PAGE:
A civilisational approach to blasphemy

The Daily Guardian

In the last piece, I had discussed in brief the nature of Section 295A of the IPC, also known as the Blasphemy provision, based on two judgements of the Supreme Court and one of the Calcutta High Court. While Courts have addressed the issue from the perspective of the law, as they should, it is important for the society to ask itself if such a provision must remain in the statute book regardless of the safeguards inherent in it or read into it by Courts. A brief discussion of the history of the provision might help us understand the larger civilizational dynamics at play.

The provision has its origins in the tumultuous period of the 1920s when indigenous movements in Punjab, most notably spearheaded by the Arya Samaj, had started initiatives to invite those who had been forced by history to abandon the onto-epistemology and theology of their ancestors back into the indigenous fold. Unlike other parts of the world, given that indigenous onto-epistemologies were still alive and kicking in the subcontinent and actively resisted efforts to be colonized by any another system which was at loggerheads with their shared worldview, these efforts at what is crudely referred to as “reconversion” resulted in giving rise to tensions. Such tensions which may be reduced to “religious conflict” or “competitive communalism” in contemporary terms if one chooses to wear the colonial lens.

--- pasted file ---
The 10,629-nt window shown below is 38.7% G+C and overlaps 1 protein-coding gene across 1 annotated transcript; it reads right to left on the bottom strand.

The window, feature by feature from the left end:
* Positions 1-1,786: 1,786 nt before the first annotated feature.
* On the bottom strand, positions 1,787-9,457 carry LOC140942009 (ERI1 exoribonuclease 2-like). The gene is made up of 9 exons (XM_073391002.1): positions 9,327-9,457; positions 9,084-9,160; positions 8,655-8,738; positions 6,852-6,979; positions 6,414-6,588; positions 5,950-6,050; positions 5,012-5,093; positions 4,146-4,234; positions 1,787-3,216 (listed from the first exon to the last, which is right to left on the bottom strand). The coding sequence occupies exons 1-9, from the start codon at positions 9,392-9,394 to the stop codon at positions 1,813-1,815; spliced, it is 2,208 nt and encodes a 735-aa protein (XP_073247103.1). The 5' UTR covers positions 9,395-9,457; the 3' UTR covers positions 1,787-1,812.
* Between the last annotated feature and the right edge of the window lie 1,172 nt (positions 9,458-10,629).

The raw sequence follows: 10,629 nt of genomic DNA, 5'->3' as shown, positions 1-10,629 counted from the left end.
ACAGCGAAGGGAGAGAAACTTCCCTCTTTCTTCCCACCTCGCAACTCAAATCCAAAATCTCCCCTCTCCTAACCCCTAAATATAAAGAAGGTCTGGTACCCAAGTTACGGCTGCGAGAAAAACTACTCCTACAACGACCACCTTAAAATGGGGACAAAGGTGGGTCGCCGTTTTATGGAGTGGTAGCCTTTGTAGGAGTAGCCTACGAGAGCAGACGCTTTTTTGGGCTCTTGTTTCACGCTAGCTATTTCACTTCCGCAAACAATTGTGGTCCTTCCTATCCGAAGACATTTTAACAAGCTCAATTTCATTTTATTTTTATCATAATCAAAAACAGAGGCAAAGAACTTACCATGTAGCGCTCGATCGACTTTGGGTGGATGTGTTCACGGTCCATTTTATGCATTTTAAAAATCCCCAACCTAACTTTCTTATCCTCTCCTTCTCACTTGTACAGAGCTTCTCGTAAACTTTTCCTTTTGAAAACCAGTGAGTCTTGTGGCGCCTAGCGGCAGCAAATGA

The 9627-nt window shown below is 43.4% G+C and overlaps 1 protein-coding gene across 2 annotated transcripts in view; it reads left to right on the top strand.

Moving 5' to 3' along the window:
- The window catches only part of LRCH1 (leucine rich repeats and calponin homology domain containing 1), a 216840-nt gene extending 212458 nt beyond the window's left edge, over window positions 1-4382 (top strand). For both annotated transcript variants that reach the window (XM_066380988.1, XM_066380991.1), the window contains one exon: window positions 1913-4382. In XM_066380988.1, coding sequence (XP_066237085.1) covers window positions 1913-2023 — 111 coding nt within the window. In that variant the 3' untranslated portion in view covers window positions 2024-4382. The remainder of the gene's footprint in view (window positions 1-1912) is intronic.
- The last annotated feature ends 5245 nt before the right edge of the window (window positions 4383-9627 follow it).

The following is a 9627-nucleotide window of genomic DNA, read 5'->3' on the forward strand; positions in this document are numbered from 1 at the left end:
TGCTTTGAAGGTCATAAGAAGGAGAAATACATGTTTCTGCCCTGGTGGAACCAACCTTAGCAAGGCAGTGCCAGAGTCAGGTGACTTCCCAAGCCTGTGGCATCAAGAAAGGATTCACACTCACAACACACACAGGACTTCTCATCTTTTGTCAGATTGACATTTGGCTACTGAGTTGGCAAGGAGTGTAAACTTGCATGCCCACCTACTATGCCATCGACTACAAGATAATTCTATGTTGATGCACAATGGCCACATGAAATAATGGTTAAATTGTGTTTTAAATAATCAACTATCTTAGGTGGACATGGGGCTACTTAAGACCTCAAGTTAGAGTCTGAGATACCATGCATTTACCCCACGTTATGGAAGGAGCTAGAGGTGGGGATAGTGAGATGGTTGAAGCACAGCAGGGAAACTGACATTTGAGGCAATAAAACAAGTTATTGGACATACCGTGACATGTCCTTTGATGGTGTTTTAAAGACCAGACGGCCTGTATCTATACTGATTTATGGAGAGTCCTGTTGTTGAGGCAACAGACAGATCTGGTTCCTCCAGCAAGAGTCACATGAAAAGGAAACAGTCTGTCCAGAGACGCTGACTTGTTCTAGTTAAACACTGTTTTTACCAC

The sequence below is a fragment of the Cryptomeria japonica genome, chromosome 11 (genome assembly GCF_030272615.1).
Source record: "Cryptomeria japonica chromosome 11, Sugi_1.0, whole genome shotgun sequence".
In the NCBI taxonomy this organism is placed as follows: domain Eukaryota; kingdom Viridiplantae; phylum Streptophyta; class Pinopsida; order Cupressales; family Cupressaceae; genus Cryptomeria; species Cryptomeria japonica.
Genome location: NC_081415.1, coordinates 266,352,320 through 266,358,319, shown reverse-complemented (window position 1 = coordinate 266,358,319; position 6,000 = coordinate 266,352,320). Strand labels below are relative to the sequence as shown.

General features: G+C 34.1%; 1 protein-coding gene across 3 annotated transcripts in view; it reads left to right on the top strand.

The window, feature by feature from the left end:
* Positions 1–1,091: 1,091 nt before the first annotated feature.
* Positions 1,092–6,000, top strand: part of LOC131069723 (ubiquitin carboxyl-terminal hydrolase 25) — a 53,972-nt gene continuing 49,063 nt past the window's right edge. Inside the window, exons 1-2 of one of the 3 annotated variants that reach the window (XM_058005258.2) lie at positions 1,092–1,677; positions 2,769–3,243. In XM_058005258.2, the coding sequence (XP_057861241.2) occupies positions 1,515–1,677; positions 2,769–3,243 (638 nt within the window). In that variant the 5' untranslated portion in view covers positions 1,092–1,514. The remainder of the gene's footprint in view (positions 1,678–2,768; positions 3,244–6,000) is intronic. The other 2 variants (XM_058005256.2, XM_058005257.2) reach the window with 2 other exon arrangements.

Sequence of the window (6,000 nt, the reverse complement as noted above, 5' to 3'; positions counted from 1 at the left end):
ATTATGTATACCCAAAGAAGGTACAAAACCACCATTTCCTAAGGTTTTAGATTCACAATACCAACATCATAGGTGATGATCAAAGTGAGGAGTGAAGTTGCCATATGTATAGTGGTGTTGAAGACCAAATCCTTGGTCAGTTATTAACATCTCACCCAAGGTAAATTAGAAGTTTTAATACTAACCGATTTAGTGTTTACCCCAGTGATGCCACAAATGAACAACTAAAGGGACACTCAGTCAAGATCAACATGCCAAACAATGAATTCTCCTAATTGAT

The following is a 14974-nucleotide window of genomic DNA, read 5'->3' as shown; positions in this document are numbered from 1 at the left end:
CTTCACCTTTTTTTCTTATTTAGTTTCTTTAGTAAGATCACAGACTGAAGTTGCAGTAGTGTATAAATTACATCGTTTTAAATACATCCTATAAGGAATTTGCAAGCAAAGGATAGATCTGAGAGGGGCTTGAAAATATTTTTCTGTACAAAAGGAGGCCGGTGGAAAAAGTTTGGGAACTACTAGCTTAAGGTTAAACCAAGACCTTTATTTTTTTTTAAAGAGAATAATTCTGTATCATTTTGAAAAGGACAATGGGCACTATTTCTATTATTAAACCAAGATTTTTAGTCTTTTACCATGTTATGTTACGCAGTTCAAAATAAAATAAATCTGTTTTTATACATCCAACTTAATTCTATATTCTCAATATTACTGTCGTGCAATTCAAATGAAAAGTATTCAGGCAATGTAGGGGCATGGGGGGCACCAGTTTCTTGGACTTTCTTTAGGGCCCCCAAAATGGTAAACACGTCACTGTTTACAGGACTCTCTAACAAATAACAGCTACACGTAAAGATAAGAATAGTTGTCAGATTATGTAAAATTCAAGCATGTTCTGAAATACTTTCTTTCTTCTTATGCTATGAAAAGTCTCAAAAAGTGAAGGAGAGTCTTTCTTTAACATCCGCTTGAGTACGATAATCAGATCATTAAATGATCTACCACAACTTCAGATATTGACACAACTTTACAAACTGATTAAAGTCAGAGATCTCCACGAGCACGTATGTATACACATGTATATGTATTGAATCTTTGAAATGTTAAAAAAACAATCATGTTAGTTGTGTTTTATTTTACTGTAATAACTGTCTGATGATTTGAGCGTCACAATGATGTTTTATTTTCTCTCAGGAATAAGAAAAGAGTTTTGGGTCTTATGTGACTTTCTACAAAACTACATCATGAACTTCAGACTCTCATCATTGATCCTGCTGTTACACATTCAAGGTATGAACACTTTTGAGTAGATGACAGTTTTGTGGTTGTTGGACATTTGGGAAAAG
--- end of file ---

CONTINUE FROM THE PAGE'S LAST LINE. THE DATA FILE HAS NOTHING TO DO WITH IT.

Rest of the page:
For all practical purposes, it was a tussle between two ways of life and worldviews whose loci of origin and fealty were different and whose pathology and end goals couldn’t have been more different. Naturally, this led to trading of barbs and insults, which was still acceptable from an indigenous perspective as long as violence was not resorted to. After all, the indigenous perspective believed in calmly putting forth its point of view without feeling compelled to resort to any other means. But the rules of engagement subscribed to by the two worldviews weren’t the same and therefore, the indigenous point of view was at the receiving of the street veto of the other side, thereby proving that it took two sides to maintain peace.

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